How would I cut public spending by £100bn? Abolish schools—and have children learn through playing videogames all dayby Julian Gough / March 22, 2010 / Leave a comment
A compulsory education, to a rigidly prescribed curriculum, in a classroom of 30 in a school of hundreds, at set hours, Monday to Friday, is splendid preparation for life as a 19th-century factory hand. But it is precisely, almost brilliantly, wrong for creating self-starters, entrepreneurs, free thinkers, risk takers, leaders, visionaries, inventors, innovators, flexible employees, creative artists or anyone Britain actually needs. We no longer force adults to work in Victorian workhouses. So why do we force children to learn in Victorian schools?
When the Prussians first introduced compulsory schooling back in 1763, you could force the child to learn by threat of violence. But as vigorous beatings were phased out, state education became impossible. It now eats up 13 per cent of public spending to produce adults who can’t read, write or speak English, let alone any other language. Clearly, state education should be abolished. What should we replace it with? Nothing.
What will Britain’s children do with no schools? They’ll sit at home immersed in the internet (reading), texting (writing), and playing computer games (arithmetic, physics, geography, history). Learning is impossible if you are neither motivated nor focused; but it is unavoidable if you are both. Monitor the brain activity of a kid in a maths class—nothing going on. Now monitor it at home while he plays Bioshock at level 13: his brain is growing new neural pathways as though his life depended on it. Only the fear of either death or massive status loss can motivate a teenager to do anything, and computer games are optimised to do just that—even more effectively than a Victorian with a stick.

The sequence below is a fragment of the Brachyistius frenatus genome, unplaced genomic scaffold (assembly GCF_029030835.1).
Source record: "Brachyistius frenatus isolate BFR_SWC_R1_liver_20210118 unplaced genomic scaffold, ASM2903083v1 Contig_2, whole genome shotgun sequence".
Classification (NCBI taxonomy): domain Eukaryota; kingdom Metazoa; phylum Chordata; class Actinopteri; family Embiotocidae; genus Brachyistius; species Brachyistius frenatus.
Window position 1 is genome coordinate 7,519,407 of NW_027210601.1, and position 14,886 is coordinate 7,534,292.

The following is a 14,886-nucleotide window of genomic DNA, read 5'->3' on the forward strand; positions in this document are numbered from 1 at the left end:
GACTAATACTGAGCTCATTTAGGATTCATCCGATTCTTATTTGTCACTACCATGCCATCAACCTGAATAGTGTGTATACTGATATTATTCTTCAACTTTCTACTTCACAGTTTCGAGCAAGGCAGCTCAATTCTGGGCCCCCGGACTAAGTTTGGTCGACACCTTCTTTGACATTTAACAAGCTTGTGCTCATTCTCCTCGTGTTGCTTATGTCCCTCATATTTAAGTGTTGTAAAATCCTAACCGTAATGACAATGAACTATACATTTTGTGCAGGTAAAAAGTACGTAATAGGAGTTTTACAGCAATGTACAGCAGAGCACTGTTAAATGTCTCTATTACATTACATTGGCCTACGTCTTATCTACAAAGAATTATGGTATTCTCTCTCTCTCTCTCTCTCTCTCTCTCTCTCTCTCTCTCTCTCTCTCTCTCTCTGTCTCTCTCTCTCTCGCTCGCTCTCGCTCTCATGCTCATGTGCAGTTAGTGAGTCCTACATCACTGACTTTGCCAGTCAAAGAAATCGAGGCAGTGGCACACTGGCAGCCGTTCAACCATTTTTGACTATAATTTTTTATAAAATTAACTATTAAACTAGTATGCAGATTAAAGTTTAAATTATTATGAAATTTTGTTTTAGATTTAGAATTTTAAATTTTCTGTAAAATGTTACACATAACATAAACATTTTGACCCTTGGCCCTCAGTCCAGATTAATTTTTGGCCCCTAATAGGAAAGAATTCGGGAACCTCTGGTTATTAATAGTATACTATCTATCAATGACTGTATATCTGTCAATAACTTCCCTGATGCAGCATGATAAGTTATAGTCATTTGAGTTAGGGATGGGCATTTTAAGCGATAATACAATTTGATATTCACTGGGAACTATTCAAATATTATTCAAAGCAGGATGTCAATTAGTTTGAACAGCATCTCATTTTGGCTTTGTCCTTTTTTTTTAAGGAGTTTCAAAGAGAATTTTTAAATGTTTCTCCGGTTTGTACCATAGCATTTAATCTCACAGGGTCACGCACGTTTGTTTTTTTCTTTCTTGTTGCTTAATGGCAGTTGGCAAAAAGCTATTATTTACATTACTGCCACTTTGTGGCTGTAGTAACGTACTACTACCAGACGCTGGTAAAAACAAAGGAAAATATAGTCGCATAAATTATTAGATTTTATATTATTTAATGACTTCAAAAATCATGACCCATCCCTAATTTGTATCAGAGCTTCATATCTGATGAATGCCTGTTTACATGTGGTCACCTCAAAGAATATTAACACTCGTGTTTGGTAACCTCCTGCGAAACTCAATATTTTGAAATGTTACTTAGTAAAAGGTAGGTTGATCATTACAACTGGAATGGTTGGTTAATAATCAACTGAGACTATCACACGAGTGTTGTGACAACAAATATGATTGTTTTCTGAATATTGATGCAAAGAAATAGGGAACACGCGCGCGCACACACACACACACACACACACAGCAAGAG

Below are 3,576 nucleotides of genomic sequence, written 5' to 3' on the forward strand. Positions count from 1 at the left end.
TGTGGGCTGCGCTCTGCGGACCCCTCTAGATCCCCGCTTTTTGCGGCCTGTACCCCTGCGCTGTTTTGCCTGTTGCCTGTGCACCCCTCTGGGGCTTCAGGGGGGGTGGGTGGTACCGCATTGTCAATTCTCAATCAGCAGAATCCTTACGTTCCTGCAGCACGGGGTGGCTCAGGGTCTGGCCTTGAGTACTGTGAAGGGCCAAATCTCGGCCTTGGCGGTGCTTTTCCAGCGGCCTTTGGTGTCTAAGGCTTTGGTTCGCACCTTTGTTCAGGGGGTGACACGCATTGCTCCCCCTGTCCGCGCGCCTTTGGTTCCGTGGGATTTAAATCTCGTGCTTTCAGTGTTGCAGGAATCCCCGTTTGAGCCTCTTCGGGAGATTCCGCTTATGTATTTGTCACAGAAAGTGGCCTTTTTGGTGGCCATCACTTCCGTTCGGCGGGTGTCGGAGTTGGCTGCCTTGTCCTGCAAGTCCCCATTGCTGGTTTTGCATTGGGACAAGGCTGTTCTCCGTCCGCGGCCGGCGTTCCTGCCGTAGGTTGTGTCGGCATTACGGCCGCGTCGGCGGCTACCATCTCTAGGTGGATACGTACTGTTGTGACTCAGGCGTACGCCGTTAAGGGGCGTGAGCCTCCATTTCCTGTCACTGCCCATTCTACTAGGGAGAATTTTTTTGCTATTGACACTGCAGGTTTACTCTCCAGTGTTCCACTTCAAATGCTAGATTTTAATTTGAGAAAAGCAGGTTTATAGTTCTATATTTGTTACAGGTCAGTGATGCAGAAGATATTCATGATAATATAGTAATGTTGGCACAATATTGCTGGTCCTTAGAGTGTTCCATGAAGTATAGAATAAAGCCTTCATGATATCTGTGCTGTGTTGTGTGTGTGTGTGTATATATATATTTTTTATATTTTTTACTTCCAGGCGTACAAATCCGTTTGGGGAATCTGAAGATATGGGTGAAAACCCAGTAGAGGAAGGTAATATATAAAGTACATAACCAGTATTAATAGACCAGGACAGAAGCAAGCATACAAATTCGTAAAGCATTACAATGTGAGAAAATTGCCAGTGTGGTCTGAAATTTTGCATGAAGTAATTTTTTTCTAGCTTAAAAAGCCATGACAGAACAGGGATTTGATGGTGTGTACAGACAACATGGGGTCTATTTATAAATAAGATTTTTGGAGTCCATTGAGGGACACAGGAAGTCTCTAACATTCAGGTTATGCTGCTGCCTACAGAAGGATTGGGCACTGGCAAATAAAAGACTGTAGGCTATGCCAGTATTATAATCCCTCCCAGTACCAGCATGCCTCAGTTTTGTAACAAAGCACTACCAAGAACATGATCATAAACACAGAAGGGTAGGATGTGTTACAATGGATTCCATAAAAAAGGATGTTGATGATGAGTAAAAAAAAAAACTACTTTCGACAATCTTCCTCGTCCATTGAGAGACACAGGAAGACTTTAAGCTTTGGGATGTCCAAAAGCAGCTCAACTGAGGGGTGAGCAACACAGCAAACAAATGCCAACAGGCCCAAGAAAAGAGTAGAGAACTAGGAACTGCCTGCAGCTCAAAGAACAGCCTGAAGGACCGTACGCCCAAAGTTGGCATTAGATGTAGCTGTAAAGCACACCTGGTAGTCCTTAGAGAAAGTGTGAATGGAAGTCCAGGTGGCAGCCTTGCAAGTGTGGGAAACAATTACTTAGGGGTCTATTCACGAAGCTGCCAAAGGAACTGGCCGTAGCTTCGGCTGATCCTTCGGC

The entertainment industry is the educational system. Yet the government maintains its iron control over the latter, which doesn’t educate, while letting the former—which is literally forming our children’s minds, neuron by neuron—do whatever it likes. Which is, mostly, crapping in your kid’s head. If governments can regulate toxic chemicals in food, they can regulate computer games—which don’t have to be toxic. Immensely successful ones are already produced by artists, educators and visionaries. Have you ever played Sid Meier’s almost ludicrously educational and entertaining Civilization? (More than 9m people have.) Or the historically and strategically accurate Combat Mission: Barbarossa to Berlin? The evolution game, Spore? You can lose yourself in all of these for days, while learning incredibly complex lessons in the only way that will stick with you:…